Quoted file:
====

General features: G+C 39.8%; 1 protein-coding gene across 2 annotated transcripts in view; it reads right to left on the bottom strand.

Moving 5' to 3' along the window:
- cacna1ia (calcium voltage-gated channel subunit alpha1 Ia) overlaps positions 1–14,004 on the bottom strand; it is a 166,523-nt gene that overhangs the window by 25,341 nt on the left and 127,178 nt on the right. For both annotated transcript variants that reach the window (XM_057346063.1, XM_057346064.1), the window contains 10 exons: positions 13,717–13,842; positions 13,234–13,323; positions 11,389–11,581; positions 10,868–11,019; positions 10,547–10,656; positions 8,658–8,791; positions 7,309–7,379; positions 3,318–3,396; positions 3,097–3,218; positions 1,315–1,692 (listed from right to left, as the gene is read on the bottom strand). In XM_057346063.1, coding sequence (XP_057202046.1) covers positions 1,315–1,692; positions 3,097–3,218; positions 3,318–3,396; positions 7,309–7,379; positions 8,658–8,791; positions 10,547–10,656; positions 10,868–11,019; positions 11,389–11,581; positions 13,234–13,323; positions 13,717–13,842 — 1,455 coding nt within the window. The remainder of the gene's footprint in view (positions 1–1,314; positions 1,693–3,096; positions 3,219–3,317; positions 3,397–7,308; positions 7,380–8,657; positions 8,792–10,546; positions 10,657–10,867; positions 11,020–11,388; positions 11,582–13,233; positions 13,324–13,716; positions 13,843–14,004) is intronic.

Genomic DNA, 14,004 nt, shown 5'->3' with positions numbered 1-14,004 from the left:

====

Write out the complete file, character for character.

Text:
General features: G+C 39.8%; 1 protein-coding gene across 2 annotated transcripts in view; it reads right to left on the bottom strand.

Moving 5' to 3' along the window:
- cacna1ia (calcium voltage-gated channel subunit alpha1 Ia) overlaps positions 1–14,004 on the bottom strand; it is a 166,523-nt gene that overhangs the window by 25,341 nt on the left and 127,178 nt on the right. For both annotated transcript variants that reach the window (XM_057346063.1, XM_057346064.1), the window contains 10 exons: positions 13,717–13,842; positions 13,234–13,323; positions 11,389–11,581; positions 10,868–11,019; positions 10,547–10,656; positions 8,658–8,791; positions 7,309–7,379; positions 3,318–3,396; positions 3,097–3,218; positions 1,315–1,692 (listed from right to left, as the gene is read on the bottom strand). In XM_057346063.1, coding sequence (XP_057202046.1) covers positions 1,315–1,692; positions 3,097–3,218; positions 3,318–3,396; positions 7,309–7,379; positions 8,658–8,791; positions 10,547–10,656; positions 10,868–11,019; positions 11,389–11,581; positions 13,234–13,323; positions 13,717–13,842 — 1,455 coding nt within the window. The remainder of the gene's footprint in view (positions 1–1,314; positions 1,693–3,096; positions 3,219–3,317; positions 3,397–7,308; positions 7,380–8,657; positions 8,792–10,546; positions 10,657–10,867; positions 11,020–11,388; positions 11,582–13,233; positions 13,324–13,716; positions 13,843–14,004) is intronic.

Genomic DNA, 14,004 nt, shown 5'->3' with positions numbered 1-14,004 from the left: